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WEA members play lead role in funding increases for public schools & students

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Thanks to the hard work of WEA members, public schools and students have made major gains in recent years.

Funding for Washington’s public schools and students is at an all-time high.

“This is terrific news for Washington’s 1.1 million public school students and proof that WEA members’ hard work and commitment to our students is paying off – literally,” says Kim Mead, Washington Education Association president.

The new two-year state budget increases funding for K-12 public schools by $4.5 billion over the previous two-year period, from about $22.5 billion to $27 billion.

That’s a nearly 20 percent increase in funding for Washington’s K-12 public schools, mainly because of the continued implementation of court-ordered McCleary funding and new policies. K-12 funding is now more than half of the state’s general fund budget. Nearly every one of our 295 school districts has substantially more funding than last year – and they will next year as well.

Olympia rally April 2019The Legislature also increased local school levy flexibility, which could raise as much as $645 million in additional school funding in coming years.

Mead said there’s more work to do on funding for special education, smaller class sizes and hiring more school counselors, nurses, social workers and other support professionals who work with students.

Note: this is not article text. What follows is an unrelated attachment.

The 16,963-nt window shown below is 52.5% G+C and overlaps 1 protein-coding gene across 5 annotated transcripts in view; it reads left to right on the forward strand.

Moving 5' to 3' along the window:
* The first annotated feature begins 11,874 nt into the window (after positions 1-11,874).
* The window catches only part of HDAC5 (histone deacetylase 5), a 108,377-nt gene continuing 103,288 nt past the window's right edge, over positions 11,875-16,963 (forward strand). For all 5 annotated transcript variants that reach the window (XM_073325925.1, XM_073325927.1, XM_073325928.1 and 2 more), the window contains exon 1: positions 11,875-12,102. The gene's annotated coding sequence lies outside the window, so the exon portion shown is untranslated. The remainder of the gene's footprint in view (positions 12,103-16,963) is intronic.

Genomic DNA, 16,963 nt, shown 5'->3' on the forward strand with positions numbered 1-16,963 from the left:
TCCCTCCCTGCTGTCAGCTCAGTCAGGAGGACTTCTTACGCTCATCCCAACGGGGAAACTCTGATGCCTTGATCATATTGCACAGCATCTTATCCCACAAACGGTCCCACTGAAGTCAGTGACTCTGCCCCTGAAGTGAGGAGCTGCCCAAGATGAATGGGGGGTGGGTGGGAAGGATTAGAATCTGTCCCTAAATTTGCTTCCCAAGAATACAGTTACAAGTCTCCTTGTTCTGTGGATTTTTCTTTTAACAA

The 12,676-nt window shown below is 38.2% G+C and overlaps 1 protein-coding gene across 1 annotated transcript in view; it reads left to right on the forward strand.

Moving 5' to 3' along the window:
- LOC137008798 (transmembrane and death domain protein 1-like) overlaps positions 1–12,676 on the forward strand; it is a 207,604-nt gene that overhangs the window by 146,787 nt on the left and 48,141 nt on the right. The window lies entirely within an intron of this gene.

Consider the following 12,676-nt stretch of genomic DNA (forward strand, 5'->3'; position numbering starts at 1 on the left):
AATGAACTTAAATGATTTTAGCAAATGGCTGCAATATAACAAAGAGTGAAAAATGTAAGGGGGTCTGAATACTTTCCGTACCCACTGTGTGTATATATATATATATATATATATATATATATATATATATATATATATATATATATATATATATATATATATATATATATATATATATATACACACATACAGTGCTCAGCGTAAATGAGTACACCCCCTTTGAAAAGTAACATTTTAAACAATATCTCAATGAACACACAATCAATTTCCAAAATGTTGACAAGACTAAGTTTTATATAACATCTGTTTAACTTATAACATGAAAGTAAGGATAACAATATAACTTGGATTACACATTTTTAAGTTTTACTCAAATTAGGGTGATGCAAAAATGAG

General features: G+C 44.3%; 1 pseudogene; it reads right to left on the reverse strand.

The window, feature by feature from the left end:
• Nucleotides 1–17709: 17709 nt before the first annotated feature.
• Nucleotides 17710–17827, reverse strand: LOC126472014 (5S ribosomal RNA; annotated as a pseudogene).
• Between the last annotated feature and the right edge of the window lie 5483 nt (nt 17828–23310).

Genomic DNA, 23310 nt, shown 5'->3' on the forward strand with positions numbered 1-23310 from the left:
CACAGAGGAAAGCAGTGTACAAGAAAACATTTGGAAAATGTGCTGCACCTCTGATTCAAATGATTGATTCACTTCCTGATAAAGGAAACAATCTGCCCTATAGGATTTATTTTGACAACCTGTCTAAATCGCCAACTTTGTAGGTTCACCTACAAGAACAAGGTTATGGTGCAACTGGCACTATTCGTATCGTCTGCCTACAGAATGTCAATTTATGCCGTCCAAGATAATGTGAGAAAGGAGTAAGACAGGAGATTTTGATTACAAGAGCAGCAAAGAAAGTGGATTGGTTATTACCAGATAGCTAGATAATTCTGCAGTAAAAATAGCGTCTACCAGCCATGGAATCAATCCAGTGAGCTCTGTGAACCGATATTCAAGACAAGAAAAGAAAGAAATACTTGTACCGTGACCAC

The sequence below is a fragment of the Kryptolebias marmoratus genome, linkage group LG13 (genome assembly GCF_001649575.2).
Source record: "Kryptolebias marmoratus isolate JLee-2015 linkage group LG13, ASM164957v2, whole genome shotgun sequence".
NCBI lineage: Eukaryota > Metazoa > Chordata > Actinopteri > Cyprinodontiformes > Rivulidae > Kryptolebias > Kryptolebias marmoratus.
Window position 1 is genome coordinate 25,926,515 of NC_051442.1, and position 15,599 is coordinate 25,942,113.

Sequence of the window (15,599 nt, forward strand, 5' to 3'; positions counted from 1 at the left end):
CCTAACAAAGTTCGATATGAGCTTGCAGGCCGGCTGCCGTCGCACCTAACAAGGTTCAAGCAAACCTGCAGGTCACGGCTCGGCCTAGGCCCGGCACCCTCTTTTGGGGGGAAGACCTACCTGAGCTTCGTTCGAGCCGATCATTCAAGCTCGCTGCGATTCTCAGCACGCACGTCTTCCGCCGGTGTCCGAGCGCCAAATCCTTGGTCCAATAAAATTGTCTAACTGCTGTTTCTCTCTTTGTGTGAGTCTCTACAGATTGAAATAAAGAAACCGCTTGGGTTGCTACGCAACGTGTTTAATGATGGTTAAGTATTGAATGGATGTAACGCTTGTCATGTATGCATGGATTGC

Still, she said, “It’s important to recognize and celebrate the historic progress we’ve made on school funding in Washington and meeting the needs of all students. WEA members believe what the Constitution says: funding quality education for all our students is the state’s paramount duty.”

Unfortunately for their students, there are a small number of school district superintendents who continue to push for unnecessary budget cuts and reductions in staff. Mead said WEA stands firmly opposed to reduction in teachers and other staff who directly support students. She said unnecessary cuts will hurt students, including overcrowded classrooms and fewer services.

Olympia Rally 1In some districts where WEA members are in contract negotiations, school boards are threatening budget cuts as a bargaining tactic, not because cuts are necessary.

However, many school boards and administrators who originally threatened layoffs and deep budget cuts have since backed off after pressure from local WEA members and parents.

Over the last two decades, WEA members have led the fight to increase funding and resources for our students. We’ve had many allies along the way, but let’s be clear: as the state’s largest union, Washington Education Association members have been the strongest advocates for our students and the resources they need to be successful. We have played leadership roles in these school funding victories:

And our work isn’t over – WEA members in at least 160 locals will be in contract negotiations again this year. Competitive, professional compensation is needed to continue attracting and keeping qualified, caring educators for our students.

“We can’t go backwards,” Mead said. “Even when we face opposition, WEA members will continue to focus on what matters most: our students.”

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